Today, the Vasa, the world’s only surviving 17th century ship, is visited by over one million people per year in its own five storey building on a Stockholm island. Similar interested crowds gathered to witness its grand launch in 1628 for battles against Poland, including the king of Sweden and numerous dignitaries. Imagine the shock as the pride of the Swedish armada, the royal flagship Vasa, sailed less than one nautical mile for only 20 minutes on its maiden voyage before it foundered in a gust of wind. Weighed down by 64 heavy cannons and with insufficient ballast, it listed badly and water gushed into the open gun-ports, the Vasa sinking with the loss of over thirty lives. Forgotten over time, it lay in its watery grave at the bottom of Stockholm’s harbour for over 330 years.
Discovered in the 1950s on the seabed, all the metal had corroded away but the wood of the ship was in remarkable condition. A combination of the polluted nature of the waterway, low salt levels and the frigid temperatures kept the shipworms and other nasty micro-organisms which normally devour wood at bay. Over a number of years, a recovery was planned and successfully executed.
The preservation was a long drawn out affair. First resurfacing in 1961, the Vasa was sprayed with a special glycol for a painstaking seventeen years to replace the water in the wood and to prevent shrinkage on drying. For a further nine years, the Vasa was carefully dried until it was ready for display.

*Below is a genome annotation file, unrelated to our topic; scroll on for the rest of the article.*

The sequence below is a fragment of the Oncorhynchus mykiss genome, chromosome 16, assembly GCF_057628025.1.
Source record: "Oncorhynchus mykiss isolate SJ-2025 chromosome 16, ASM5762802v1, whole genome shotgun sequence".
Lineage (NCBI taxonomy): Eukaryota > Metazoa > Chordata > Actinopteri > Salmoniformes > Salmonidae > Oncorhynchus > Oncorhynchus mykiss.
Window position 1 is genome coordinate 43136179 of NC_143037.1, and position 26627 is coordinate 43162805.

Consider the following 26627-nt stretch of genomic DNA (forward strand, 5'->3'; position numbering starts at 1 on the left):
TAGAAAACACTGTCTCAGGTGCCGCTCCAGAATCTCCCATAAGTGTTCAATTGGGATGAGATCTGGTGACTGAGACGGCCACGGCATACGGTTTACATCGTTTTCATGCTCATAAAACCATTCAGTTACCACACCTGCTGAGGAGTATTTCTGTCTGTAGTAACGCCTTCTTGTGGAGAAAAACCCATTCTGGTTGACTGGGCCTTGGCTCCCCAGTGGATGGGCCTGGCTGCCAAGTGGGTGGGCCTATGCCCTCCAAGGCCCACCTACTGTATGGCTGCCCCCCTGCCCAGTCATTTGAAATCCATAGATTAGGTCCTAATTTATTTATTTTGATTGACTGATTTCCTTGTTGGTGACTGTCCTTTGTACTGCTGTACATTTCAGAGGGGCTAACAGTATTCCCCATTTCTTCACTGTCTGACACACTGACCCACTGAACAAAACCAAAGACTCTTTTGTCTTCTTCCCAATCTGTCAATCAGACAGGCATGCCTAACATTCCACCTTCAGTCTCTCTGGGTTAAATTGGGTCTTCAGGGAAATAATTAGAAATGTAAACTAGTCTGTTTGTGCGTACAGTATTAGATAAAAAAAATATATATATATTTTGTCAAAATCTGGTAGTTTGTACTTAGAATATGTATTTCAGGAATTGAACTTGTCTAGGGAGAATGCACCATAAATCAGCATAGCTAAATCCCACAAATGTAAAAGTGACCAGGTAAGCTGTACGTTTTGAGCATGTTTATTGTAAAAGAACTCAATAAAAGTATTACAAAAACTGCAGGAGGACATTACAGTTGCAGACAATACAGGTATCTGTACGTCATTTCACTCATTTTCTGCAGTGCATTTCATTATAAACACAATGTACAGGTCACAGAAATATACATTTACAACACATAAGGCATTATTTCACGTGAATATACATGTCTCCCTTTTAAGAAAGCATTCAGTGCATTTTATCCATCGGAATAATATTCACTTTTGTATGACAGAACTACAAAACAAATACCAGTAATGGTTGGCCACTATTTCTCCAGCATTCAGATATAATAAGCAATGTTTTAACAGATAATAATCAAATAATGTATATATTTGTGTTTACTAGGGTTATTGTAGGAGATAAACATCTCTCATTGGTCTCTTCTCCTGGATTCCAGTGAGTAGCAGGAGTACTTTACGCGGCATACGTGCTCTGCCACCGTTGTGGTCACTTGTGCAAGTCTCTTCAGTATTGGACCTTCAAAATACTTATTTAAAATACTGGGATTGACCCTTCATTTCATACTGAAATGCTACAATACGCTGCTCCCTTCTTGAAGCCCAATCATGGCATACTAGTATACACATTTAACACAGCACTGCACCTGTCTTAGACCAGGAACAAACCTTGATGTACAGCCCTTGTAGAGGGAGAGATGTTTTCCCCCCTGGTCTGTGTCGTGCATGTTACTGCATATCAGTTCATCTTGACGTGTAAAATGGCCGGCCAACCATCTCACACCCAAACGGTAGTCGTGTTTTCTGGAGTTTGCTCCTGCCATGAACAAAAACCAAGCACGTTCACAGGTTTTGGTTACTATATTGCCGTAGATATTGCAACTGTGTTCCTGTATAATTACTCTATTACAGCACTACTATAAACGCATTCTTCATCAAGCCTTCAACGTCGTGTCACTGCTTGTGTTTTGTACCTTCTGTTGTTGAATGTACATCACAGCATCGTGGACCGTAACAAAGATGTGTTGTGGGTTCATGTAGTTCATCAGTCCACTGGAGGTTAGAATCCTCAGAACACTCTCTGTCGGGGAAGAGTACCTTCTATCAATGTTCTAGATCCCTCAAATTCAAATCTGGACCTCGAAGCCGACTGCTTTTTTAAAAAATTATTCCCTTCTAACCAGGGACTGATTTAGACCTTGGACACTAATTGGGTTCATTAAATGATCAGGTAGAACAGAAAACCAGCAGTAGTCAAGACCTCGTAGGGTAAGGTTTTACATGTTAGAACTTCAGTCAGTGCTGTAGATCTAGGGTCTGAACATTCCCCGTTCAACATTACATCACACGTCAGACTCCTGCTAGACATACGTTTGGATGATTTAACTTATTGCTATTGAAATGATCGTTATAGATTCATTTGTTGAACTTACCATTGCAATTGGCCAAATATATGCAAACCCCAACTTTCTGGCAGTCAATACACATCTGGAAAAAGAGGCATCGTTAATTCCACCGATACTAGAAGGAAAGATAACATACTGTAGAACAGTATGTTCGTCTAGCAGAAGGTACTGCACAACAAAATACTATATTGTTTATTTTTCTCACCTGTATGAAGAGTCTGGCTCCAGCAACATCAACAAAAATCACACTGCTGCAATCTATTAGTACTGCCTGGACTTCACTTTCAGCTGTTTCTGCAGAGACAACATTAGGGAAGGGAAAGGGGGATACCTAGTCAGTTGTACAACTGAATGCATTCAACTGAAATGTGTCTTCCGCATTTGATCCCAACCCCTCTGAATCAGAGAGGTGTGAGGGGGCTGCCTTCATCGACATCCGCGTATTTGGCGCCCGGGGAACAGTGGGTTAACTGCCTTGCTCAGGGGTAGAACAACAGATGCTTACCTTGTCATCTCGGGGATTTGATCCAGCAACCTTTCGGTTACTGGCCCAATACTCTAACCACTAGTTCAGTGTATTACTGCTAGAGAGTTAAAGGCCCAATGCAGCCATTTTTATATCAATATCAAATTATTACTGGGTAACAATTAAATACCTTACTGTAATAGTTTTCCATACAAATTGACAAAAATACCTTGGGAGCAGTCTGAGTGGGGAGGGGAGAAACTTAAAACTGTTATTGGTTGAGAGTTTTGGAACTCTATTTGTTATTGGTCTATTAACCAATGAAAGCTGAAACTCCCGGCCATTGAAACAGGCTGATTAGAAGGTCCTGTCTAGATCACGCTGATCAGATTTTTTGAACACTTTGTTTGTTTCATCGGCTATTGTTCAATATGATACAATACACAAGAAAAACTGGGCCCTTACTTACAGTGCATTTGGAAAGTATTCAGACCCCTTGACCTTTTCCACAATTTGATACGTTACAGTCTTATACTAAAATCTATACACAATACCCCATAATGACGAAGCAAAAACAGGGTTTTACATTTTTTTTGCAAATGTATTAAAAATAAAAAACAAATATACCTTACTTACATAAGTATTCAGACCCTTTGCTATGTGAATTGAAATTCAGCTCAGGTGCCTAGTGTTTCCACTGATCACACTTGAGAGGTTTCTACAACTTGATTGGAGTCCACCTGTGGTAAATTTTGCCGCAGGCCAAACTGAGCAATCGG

Carefully monitored, it was moved into its own purpose-built five storey building (complete with fake external masts to show how tall the ship would have been in real life) on the Stockholm island of Djurgården, several blocks from the city centre. Certain elements required replacement such as the rigging and masts (all made to the standards of the time), though these are distinctly newer in appearance due to the lack of discolouration in the wood. To maintain the idea that it has sat on the sea floor for three centuries, it has been left in its natural state and not repainted with the vivid colours that scientists believe it was first adorned.
Though displayed in low light conditions to help preserve this old ship, the museum (Vasamuseet) is a superb experience with the imposing 70 metre ship standing majestically in the centre of the building from all five levels, showing the various levels of the ship itself. Around the edges on walkways are detailed explanations, videos on the restoration and life on the Vasa, walk-through recreations of parts of the ship, and displays of the many hundreds of objects and artefacts from clothing, crockery, cutlery, coins and the seamen’s personal effects to ship fittings, weapons and parts of the sails.
The Vasa is one of Sweden’s great travel wonders with the museum offering enthusiastic and knowledgeable staff and an excellent portrayal of not just the detailed craftsmanship in building wooden sailing ships, but in the seamen’s harsh life in past centuries.
More details are available at the Vasa Museum website.